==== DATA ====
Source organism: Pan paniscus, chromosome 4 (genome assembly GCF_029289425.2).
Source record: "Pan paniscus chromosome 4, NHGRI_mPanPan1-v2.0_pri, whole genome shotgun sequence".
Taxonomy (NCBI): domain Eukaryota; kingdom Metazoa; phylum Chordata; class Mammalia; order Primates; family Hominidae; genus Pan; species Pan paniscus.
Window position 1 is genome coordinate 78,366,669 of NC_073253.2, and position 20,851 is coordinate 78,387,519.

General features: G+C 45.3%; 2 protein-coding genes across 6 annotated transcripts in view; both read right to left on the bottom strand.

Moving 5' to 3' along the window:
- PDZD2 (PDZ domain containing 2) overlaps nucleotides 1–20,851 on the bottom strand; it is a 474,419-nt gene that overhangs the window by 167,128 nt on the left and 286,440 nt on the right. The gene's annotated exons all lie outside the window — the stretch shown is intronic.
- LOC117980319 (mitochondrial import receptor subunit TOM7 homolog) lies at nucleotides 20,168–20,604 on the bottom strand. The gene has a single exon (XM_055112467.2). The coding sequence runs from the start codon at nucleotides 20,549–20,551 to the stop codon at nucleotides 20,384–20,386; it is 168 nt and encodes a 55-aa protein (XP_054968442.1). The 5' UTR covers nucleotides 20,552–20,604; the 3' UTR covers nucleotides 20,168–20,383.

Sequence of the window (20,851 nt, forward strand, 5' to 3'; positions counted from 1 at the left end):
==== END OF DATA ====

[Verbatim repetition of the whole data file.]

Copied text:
Source organism: Pan paniscus, chromosome 4 (genome assembly GCF_029289425.2).
Source record: "Pan paniscus chromosome 4, NHGRI_mPanPan1-v2.0_pri, whole genome shotgun sequence".
Taxonomy (NCBI): domain Eukaryota; kingdom Metazoa; phylum Chordata; class Mammalia; order Primates; family Hominidae; genus Pan; species Pan paniscus.
Window position 1 is genome coordinate 78,366,669 of NC_073253.2, and position 20,851 is coordinate 78,387,519.

General features: G+C 45.3%; 2 protein-coding genes across 6 annotated transcripts in view; both read right to left on the bottom strand.

Moving 5' to 3' along the window:
- PDZD2 (PDZ domain containing 2) overlaps nucleotides 1–20,851 on the bottom strand; it is a 474,419-nt gene that overhangs the window by 167,128 nt on the left and 286,440 nt on the right. The gene's annotated exons all lie outside the window — the stretch shown is intronic.
- LOC117980319 (mitochondrial import receptor subunit TOM7 homolog) lies at nucleotides 20,168–20,604 on the bottom strand. The gene has a single exon (XM_055112467.2). The coding sequence runs from the start codon at nucleotides 20,549–20,551 to the stop codon at nucleotides 20,384–20,386; it is 168 nt and encodes a 55-aa protein (XP_054968442.1). The 5' UTR covers nucleotides 20,552–20,604; the 3' UTR covers nucleotides 20,168–20,383.

Sequence of the window (20,851 nt, forward strand, 5' to 3'; positions counted from 1 at the left end):